A car drove at high speed into a group of Belgian carnival performers who were preparing a parade early on Sunday, killing six people and seriously injuring 10 others, authorities said, saying the incident did not appear to be a militant attack.
“At this stage, there are no elements to suggest that the attack had a terrorist motive,” prosecutor Damien Verheyen told a news conference. Police denied media reports the car was involved in a high-speed chase.
The incident occurred in the southern Belgium village of Strepy-Bracquegnies in the early hours of Sunday morning.
Jacques Gobert, mayor of the neighbouring town of La Louviere, said between 150-200 people were gathered to get ready for the annual folklore parade, involving costumes and drums, when the vehicle appeared.
“A speeding car drove into the crowd ... The driver then continued on his way,” said Gobert.
The two people driving the car, which was later intercepted, were detained. Police said they were local people in their 30s and were not previously known to police.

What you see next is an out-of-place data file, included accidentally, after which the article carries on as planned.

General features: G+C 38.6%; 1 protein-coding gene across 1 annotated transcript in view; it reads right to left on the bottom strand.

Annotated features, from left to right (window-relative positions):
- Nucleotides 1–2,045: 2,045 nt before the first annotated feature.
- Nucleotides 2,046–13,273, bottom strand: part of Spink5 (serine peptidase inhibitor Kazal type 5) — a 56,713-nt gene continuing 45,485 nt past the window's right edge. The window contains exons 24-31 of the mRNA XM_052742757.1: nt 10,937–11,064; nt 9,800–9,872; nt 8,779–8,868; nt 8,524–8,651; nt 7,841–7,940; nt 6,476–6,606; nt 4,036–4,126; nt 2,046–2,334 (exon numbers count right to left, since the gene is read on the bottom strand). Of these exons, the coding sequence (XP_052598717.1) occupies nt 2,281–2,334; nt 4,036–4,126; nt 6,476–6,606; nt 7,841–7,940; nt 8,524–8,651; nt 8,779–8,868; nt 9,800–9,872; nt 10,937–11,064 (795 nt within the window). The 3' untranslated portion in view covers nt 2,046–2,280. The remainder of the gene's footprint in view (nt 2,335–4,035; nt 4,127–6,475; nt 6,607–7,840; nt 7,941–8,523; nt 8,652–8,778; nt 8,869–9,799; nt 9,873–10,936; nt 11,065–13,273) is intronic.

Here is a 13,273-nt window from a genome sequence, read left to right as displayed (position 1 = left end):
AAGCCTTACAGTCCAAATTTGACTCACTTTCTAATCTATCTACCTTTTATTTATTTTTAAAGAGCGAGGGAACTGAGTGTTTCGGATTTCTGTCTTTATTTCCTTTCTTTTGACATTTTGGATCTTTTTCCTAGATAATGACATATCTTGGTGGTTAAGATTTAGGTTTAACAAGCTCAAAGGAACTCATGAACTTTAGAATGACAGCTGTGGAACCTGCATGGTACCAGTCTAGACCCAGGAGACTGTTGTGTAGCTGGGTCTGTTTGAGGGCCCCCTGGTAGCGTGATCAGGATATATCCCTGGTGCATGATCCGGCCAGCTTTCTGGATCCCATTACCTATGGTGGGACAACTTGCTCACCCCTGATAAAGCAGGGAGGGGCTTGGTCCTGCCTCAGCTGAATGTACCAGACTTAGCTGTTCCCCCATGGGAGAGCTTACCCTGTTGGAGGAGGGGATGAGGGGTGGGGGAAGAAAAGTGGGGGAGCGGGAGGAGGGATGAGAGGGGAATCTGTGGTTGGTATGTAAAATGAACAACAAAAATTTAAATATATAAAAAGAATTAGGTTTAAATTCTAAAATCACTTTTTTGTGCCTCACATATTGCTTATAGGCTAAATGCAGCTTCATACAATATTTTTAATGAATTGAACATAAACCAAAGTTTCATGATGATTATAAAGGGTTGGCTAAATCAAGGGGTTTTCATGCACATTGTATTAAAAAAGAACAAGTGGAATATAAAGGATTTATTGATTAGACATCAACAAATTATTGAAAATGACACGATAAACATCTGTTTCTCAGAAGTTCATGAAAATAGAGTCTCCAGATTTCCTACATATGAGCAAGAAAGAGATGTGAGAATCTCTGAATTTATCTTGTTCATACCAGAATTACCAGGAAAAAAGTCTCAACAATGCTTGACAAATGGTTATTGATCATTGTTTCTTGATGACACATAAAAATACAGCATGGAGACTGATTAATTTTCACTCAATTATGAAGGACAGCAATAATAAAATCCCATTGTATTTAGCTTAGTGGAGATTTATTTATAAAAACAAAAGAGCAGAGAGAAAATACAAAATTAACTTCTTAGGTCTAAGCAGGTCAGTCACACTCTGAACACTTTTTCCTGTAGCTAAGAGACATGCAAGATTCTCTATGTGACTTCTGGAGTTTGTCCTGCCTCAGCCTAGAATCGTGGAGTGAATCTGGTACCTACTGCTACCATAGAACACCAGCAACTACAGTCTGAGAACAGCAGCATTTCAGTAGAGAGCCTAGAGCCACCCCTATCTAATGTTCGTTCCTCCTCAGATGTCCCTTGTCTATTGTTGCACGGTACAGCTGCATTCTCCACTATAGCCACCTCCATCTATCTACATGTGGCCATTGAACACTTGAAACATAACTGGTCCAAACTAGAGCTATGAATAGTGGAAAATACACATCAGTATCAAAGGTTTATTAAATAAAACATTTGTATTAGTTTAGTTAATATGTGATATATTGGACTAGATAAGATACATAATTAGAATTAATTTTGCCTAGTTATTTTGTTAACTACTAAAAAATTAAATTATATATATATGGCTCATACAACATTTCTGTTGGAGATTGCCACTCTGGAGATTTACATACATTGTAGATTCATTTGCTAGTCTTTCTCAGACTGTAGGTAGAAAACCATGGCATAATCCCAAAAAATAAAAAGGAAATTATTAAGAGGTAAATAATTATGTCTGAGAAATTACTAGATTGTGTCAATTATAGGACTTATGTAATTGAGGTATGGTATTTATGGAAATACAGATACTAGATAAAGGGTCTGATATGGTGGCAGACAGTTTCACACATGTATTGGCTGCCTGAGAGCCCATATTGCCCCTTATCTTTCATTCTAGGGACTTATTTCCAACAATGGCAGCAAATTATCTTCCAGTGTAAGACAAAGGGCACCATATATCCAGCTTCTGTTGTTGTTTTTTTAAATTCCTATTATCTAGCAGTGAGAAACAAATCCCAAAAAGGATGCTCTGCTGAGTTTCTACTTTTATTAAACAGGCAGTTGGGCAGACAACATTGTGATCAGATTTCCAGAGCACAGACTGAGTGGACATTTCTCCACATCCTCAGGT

King Philippe and Prime Minister Alexander De Croo were expected in Strepy-Bracquegnies later Sunday to express support for the families and victims.
Carnival is extremely popular in the area and the nearby version in Binche has even been declared UNESCO Intangible Cultural Heritage.
Belgium has sought to root out people suspected of militant links over the past seven years. A Brussels-based ISIS cell was involved in attacks on Paris in 2015 that killed 130 people and on Brussels in 2016 in which 32 died.
Ramming vehicles into crowds has become more common as a weapon used by militants in Europe and white supremacists in the United States because such attacks are inexpensive, easy to organize and hard for authorities to prevent, experts say.